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Laborda, F., Bolea, E. and Jimenez-Lamana, J. (2014) Single Particle Inductively Coupled Plasma Mass Spectrometry: A Powerful Tool for Nanoanalysis. Analytical Chemistry, 86, 2270-2278.
https://doi.org/10.1021/ac402980q

has been cited by the following article:

  • TITLE: Simulated and Experimental Study of Single Particle Measurement Using Inductively Coupled Plasma Mass Spectrometry

    AUTHORS: Zishan Gong, Yan Wang, Ru Yang, Yu Yang, Xuehui Jiang, Chuanqiang Sun

    KEYWORDS: Single Particle, Inductively Coupled Plasma Mass Spectrometry, Mathematical Model, Sample Depth

    JOURNAL NAME: Journal of Applied Mathematics and Physics, Vol.7 No.11, November 8, 2019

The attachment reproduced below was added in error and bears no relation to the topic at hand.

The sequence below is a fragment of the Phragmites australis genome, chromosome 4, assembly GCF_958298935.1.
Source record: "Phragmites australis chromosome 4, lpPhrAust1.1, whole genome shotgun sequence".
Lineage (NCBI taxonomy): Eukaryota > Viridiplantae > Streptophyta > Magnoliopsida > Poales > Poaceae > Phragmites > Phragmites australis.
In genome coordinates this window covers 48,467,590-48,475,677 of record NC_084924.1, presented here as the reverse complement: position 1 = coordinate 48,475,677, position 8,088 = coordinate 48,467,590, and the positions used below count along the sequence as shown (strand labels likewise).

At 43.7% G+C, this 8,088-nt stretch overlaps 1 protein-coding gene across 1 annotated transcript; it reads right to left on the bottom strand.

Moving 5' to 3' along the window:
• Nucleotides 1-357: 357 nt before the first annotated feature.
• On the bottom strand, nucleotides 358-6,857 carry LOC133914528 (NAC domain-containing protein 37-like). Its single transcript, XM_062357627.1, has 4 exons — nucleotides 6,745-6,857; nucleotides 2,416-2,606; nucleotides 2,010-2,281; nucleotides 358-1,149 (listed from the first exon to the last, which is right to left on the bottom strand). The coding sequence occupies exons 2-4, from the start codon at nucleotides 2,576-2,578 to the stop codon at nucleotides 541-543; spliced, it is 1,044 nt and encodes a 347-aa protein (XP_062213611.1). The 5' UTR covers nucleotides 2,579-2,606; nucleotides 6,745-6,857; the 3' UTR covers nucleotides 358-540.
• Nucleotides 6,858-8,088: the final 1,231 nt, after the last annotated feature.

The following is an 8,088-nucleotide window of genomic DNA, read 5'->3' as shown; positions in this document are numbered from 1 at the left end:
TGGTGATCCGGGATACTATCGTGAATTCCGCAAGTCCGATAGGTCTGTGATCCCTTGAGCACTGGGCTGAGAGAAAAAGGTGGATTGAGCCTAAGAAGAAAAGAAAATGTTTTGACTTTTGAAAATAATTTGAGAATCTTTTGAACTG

ABSTRACT: A droplet carrying particle is desolvation, vaporization, ionization, and diffusion in an inductively coupled plasma (ICP) to form a cloud of ions. It then is detected as a mass-spectrum peak of individual particle. The diameter of the particle is derived from its mass, which is calibrated using the peak area. This is the basic principle of measuring single particles using inductively coupled plasma mass spectrometry (ICP-MS). In this paper, a mathematical model describing single particles in plasma is investigated. This makes it possible to investigate the process and contributing factors of single particles measurement by ICP-MS. A series of processes are investigated, which include increasing the droplet temperature to the boiling point, desolvation of the droplets, increasing the particle temperature to the melting point, the particles are melted from a solid to the liquid, increasing the particle temperature to the boiling point, and particle vaporization. The simulation shows that both the atomic (ion) diffusion in the plasma and the incomplete vaporization of the particles are two important factors that limit the signal intensity of the particle’s mass spectrum. The experiment reveals that ICP-MS is very linear for Ag nanoparticles below 100 nm and SiO2 particles below 1000 nm. Both the simulation and experiment reveal the measurement deviation for large particles and that an increase of sampling depth can extend the diffusion time and cause signal suppression. The model can be used to study the mechanisms of monodispersed droplet or single-particle mass spectrometry, analyze the contributing parameters for single particle measurements by ICP-MS and provide a theoretical base for the optimization of single particle measurements in the practical application, such as nanoparticle devices, magnetic materials, biomedical materials additives and consumer products.